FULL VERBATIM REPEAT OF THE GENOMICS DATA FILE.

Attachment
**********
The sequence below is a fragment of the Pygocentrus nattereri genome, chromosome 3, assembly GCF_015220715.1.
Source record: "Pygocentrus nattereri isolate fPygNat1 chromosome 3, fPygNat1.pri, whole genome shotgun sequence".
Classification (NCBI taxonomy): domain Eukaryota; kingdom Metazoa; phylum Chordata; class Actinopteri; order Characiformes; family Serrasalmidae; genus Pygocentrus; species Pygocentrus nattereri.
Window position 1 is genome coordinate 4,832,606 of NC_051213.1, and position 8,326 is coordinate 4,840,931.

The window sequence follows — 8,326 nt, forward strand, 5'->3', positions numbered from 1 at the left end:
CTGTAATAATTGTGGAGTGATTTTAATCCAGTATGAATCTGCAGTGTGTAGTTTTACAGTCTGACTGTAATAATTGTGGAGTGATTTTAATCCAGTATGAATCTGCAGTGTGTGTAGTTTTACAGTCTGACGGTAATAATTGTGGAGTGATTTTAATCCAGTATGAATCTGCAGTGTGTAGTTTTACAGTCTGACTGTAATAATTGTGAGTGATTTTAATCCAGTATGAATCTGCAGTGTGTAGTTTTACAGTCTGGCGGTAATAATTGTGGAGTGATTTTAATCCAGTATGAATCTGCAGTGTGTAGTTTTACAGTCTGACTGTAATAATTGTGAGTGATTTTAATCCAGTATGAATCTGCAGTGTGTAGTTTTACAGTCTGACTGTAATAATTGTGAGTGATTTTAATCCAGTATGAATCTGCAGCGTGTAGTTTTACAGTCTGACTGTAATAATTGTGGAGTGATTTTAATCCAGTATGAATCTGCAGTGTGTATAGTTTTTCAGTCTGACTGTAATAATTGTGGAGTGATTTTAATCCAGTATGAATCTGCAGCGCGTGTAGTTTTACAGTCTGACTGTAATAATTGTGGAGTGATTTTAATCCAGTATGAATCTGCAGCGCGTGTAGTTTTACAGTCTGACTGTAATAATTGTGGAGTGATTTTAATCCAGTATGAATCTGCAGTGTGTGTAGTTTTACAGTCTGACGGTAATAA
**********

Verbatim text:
The sequence below is a fragment of the Pygocentrus nattereri genome, chromosome 3, assembly GCF_015220715.1.
Source record: "Pygocentrus nattereri isolate fPygNat1 chromosome 3, fPygNat1.pri, whole genome shotgun sequence".
Classification (NCBI taxonomy): domain Eukaryota; kingdom Metazoa; phylum Chordata; class Actinopteri; order Characiformes; family Serrasalmidae; genus Pygocentrus; species Pygocentrus nattereri.
Window position 1 is genome coordinate 4,832,606 of NC_051213.1, and position 8,326 is coordinate 4,840,931.

The window sequence follows — 8,326 nt, forward strand, 5'->3', positions numbered from 1 at the left end:
CTGTAATAATTGTGGAGTGATTTTAATCCAGTATGAATCTGCAGTGTGTAGTTTTACAGTCTGACTGTAATAATTGTGGAGTGATTTTAATCCAGTATGAATCTGCAGTGTGTGTAGTTTTACAGTCTGACGGTAATAATTGTGGAGTGATTTTAATCCAGTATGAATCTGCAGTGTGTAGTTTTACAGTCTGACTGTAATAATTGTGAGTGATTTTAATCCAGTATGAATCTGCAGTGTGTAGTTTTACAGTCTGGCGGTAATAATTGTGGAGTGATTTTAATCCAGTATGAATCTGCAGTGTGTAGTTTTACAGTCTGACTGTAATAATTGTGAGTGATTTTAATCCAGTATGAATCTGCAGTGTGTAGTTTTACAGTCTGACTGTAATAATTGTGAGTGATTTTAATCCAGTATGAATCTGCAGCGTGTAGTTTTACAGTCTGACTGTAATAATTGTGGAGTGATTTTAATCCAGTATGAATCTGCAGTGTGTATAGTTTTTCAGTCTGACTGTAATAATTGTGGAGTGATTTTAATCCAGTATGAATCTGCAGCGCGTGTAGTTTTACAGTCTGACTGTAATAATTGTGGAGTGATTTTAATCCAGTATGAATCTGCAGCGCGTGTAGTTTTACAGTCTGACTGTAATAATTGTGGAGTGATTTTAATCCAGTATGAATCTGCAGTGTGTGTAGTTTTACAGTCTGACGGTAATAA